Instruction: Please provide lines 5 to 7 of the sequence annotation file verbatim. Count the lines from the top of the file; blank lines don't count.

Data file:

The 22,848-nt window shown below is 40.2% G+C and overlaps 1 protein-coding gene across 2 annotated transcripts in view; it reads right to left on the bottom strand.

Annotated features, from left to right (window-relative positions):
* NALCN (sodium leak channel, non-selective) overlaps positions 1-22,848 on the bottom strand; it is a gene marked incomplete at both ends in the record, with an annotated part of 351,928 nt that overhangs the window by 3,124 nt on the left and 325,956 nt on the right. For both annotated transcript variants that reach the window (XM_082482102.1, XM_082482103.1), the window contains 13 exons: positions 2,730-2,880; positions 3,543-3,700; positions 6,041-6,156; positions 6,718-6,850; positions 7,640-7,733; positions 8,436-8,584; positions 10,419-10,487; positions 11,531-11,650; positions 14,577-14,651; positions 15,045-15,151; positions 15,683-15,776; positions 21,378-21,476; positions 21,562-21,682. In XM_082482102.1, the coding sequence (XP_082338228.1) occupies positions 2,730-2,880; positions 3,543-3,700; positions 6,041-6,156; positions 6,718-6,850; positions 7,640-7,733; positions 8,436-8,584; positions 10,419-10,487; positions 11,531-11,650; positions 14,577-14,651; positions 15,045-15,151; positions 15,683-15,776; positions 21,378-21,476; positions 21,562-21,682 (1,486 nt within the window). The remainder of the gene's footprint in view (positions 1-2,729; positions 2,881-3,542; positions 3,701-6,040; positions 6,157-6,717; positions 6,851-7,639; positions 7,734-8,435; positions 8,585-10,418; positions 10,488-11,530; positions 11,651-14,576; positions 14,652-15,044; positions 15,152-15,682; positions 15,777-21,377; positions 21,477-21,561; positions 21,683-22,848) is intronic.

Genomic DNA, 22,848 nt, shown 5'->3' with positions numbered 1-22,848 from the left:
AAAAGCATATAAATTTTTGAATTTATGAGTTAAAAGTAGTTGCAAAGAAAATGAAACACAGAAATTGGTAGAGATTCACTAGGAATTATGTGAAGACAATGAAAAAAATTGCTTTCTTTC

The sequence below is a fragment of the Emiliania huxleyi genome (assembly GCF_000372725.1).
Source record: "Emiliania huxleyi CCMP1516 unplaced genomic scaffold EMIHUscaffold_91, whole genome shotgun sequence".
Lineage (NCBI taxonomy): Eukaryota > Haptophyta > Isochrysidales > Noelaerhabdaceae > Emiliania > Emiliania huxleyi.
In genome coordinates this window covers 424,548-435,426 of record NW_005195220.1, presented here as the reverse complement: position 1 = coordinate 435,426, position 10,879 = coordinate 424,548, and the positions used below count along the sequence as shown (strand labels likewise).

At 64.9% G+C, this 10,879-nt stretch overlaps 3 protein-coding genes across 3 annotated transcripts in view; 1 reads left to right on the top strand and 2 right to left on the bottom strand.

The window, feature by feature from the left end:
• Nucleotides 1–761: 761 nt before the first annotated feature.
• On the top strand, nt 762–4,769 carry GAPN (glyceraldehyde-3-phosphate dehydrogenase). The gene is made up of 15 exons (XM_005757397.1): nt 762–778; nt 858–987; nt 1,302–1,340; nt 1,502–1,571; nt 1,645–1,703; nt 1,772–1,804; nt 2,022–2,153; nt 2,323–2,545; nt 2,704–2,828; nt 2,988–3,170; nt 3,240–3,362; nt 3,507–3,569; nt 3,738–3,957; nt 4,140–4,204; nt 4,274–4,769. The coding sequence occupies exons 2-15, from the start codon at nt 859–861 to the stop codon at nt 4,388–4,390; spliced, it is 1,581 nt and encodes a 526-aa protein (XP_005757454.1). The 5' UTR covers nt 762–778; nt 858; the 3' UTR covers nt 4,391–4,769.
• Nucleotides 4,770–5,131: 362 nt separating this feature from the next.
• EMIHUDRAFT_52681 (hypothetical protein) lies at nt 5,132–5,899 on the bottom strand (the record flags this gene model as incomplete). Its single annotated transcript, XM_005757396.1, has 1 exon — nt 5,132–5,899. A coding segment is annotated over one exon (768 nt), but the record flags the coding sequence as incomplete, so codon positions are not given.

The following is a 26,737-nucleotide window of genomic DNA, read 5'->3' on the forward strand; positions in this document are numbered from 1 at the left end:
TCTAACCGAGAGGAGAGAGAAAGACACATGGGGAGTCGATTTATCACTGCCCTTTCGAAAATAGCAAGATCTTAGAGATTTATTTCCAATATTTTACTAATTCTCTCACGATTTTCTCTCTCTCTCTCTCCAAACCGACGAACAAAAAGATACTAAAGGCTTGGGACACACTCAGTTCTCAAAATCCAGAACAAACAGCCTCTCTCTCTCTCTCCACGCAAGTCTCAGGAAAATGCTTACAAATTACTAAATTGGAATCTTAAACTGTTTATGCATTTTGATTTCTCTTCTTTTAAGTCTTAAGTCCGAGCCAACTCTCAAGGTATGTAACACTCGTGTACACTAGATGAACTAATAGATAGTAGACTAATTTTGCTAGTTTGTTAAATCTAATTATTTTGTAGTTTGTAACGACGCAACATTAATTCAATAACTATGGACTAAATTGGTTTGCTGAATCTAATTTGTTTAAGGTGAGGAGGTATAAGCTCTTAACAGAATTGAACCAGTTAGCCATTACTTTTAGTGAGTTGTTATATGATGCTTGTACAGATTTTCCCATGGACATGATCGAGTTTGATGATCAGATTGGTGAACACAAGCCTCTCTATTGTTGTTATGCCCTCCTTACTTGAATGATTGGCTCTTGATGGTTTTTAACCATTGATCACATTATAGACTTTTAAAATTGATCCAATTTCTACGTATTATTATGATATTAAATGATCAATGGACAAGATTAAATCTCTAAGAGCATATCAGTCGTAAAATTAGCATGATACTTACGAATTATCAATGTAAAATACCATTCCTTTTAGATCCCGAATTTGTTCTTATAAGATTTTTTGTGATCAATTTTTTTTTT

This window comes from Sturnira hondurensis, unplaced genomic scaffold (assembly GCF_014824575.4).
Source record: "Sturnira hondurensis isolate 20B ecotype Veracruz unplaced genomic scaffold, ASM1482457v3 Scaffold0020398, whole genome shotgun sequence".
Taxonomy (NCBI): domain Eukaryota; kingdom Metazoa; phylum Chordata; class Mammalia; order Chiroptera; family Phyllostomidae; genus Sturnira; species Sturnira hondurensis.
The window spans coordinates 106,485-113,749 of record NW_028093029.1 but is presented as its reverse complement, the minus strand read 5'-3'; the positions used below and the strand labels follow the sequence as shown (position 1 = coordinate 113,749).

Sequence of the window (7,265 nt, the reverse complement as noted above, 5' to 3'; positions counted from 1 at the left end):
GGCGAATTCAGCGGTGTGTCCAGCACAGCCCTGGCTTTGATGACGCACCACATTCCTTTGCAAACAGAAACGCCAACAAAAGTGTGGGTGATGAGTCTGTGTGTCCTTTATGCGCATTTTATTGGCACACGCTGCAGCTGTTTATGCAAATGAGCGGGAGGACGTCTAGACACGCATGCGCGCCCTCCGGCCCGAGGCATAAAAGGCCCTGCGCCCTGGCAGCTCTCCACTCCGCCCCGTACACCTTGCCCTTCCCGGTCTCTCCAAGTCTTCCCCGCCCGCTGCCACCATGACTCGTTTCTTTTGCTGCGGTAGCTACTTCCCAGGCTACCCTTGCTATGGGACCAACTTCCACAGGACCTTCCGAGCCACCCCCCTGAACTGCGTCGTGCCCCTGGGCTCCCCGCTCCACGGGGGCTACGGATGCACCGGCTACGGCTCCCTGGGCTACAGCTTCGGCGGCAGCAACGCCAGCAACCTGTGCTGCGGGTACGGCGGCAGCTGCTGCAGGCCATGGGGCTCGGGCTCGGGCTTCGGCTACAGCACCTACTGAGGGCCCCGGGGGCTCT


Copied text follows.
AAAAGCATATAAATTTTTGAATTTATGAGTTAAAAGTAGTTGCAAAGAAAATGAAACACAGAAATTGGTAGAGATTCACTAGGAATTATGTGAAGACAATGAAAAAAATTGCTTTCTTTC

The sequence below is a fragment of the Emiliania huxleyi genome (assembly GCF_000372725.1).
Source record: "Emiliania huxleyi CCMP1516 unplaced genomic scaffold EMIHUscaffold_91, whole genome shotgun sequence".